Shadow Warrior: William Egan Colby and the CIA

Randall B. Woods. Basic, $29.99 (560p) ISBN 978-0-465-02194-9
A lifelong CIA counterinsurgency specialist, William Egan Colby (1920–1996) was a central figure in America’s post-WWII clandestine operations. University of Arkansas history professor Woods (LBJ: Architect of American Ambition) delivers an engrossing account of Colby’s contentious life and career, from early intelligence recruit during the Second World War to his suspicious demise in the Chesapeake Bay. As CIA station chief in Saigon during the Vietnam War (where “he had been the only high-ranking official to move about at night without an armed escort”), Colby was skeptical of the efficacy of conventional strategies in fighting communism, and eventually oversaw the controversial and brutal Phoenix Program, which sought to systematically cripple the Viet Cong. Later, he served as director of the CIA under presidents Nixon and Ford at a time when it was roundly criticized as “an Agency run amok,” though he did his best to usher in “a new sense of openness.” Those efforts enraged many colleagues, and led some (including Colby’s son Carl) to suggest his death was politically motivated. Scathingly critical of both the CIA and the government it served, Wood’s thoroughly entertaining portrait reveals plenty of warts, as well as a thoughtful character, surprisingly liberal and sophisticated about the limitations of CIA derring-do. 35 b&w images. (Apr.)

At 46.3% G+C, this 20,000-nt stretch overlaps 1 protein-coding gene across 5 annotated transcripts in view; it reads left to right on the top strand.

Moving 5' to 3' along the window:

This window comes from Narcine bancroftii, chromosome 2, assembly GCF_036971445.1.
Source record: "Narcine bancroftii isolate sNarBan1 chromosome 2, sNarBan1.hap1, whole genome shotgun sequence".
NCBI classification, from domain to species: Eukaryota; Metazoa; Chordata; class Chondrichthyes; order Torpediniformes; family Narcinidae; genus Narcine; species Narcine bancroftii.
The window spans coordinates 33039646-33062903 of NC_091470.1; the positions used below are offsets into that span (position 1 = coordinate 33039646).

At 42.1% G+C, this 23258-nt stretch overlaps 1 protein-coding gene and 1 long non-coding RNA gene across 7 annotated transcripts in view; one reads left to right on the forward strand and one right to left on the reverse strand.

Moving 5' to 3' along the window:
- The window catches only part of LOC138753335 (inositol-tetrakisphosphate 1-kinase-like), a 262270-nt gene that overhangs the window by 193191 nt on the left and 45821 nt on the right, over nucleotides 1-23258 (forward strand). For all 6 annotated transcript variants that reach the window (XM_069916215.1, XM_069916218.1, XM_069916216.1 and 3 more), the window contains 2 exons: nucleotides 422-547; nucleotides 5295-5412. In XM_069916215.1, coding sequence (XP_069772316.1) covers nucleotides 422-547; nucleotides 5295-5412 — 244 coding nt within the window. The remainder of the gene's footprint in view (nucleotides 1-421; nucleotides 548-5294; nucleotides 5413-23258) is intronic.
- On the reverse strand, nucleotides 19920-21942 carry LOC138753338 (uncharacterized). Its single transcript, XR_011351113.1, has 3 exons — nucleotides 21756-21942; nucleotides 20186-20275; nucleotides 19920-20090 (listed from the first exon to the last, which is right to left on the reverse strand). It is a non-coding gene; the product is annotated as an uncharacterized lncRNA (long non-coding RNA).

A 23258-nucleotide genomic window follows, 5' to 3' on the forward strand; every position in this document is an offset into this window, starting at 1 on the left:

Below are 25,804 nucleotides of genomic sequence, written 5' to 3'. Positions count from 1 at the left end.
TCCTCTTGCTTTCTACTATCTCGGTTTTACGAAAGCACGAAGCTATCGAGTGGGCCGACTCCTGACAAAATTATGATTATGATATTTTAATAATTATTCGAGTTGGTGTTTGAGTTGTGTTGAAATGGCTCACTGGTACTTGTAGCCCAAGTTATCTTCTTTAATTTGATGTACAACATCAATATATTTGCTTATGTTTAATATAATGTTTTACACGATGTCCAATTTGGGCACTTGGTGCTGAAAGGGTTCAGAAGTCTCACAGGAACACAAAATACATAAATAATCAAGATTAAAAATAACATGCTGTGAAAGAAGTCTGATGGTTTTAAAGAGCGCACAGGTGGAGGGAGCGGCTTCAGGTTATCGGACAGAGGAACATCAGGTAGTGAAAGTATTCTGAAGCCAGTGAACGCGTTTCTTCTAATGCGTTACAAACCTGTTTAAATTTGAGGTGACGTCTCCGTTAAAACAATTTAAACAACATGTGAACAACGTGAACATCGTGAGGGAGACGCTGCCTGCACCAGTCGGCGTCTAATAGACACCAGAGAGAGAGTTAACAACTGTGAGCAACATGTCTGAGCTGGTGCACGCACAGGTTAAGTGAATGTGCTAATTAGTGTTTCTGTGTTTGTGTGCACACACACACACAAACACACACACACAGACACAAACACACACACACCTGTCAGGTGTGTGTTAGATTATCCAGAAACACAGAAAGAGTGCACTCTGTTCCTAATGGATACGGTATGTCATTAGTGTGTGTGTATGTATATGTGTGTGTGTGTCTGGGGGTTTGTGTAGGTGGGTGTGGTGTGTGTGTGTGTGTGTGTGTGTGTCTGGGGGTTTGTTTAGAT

Reviewed on: 01/14/2013
Release date: 04/01/2013
Open Ebook - 560 pages - 978-0-465-03788-9
Paperback - 546 pages - 978-0-465-05498-5
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